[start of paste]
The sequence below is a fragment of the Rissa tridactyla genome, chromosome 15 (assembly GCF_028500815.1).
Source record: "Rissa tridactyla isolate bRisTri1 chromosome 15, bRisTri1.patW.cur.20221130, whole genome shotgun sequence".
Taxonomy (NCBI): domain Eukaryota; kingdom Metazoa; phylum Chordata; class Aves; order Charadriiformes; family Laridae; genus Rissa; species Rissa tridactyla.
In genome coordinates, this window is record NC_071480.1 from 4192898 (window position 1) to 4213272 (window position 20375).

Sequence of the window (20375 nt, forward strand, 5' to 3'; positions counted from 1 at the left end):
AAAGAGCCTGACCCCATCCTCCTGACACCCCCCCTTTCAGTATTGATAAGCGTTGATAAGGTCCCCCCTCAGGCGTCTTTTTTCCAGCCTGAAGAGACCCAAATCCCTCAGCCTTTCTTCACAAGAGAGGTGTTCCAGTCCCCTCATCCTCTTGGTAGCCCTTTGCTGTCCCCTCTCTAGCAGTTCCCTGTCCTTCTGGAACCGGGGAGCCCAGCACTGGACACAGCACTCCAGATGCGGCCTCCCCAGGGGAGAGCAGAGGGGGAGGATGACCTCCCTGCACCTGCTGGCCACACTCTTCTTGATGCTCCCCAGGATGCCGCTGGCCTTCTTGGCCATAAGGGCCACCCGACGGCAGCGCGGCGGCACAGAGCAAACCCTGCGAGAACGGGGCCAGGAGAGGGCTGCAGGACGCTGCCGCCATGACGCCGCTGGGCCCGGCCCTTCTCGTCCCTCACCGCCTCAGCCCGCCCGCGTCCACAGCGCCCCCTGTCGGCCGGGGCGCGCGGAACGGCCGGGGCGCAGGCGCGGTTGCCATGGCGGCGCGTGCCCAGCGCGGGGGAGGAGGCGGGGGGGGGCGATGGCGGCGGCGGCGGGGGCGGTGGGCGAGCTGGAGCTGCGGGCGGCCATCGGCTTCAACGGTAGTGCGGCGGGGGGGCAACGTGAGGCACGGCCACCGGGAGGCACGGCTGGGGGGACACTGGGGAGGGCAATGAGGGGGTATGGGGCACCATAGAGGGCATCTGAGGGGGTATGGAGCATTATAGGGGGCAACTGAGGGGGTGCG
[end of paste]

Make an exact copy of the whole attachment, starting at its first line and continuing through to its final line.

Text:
The sequence below is a fragment of the Rissa tridactyla genome, chromosome 15 (assembly GCF_028500815.1).
Source record: "Rissa tridactyla isolate bRisTri1 chromosome 15, bRisTri1.patW.cur.20221130, whole genome shotgun sequence".
Taxonomy (NCBI): domain Eukaryota; kingdom Metazoa; phylum Chordata; class Aves; order Charadriiformes; family Laridae; genus Rissa; species Rissa tridactyla.
In genome coordinates, this window is record NC_071480.1 from 4192898 (window position 1) to 4213272 (window position 20375).

Sequence of the window (20375 nt, forward strand, 5' to 3'; positions counted from 1 at the left end):
AAAGAGCCTGACCCCATCCTCCTGACACCCCCCCTTTCAGTATTGATAAGCGTTGATAAGGTCCCCCCTCAGGCGTCTTTTTTCCAGCCTGAAGAGACCCAAATCCCTCAGCCTTTCTTCACAAGAGAGGTGTTCCAGTCCCCTCATCCTCTTGGTAGCCCTTTGCTGTCCCCTCTCTAGCAGTTCCCTGTCCTTCTGGAACCGGGGAGCCCAGCACTGGACACAGCACTCCAGATGCGGCCTCCCCAGGGGAGAGCAGAGGGGGAGGATGACCTCCCTGCACCTGCTGGCCACACTCTTCTTGATGCTCCCCAGGATGCCGCTGGCCTTCTTGGCCATAAGGGCCACCCGACGGCAGCGCGGCGGCACAGAGCAAACCCTGCGAGAACGGGGCCAGGAGAGGGCTGCAGGACGCTGCCGCCATGACGCCGCTGGGCCCGGCCCTTCTCGTCCCTCACCGCCTCAGCCCGCCCGCGTCCACAGCGCCCCCTGTCGGCCGGGGCGCGCGGAACGGCCGGGGCGCAGGCGCGGTTGCCATGGCGGCGCGTGCCCAGCGCGGGGGAGGAGGCGGGGGGGGGCGATGGCGGCGGCGGCGGGGGCGGTGGGCGAGCTGGAGCTGCGGGCGGCCATCGGCTTCAACGGTAGTGCGGCGGGGGGGCAACGTGAGGCACGGCCACCGGGAGGCACGGCTGGGGGGACACTGGGGAGGGCAATGAGGGGGTATGGGGCACCATAGAGGGCATCTGAGGGGGTATGGAGCATTATAGGGGGCAACTGAGGGGGTGCG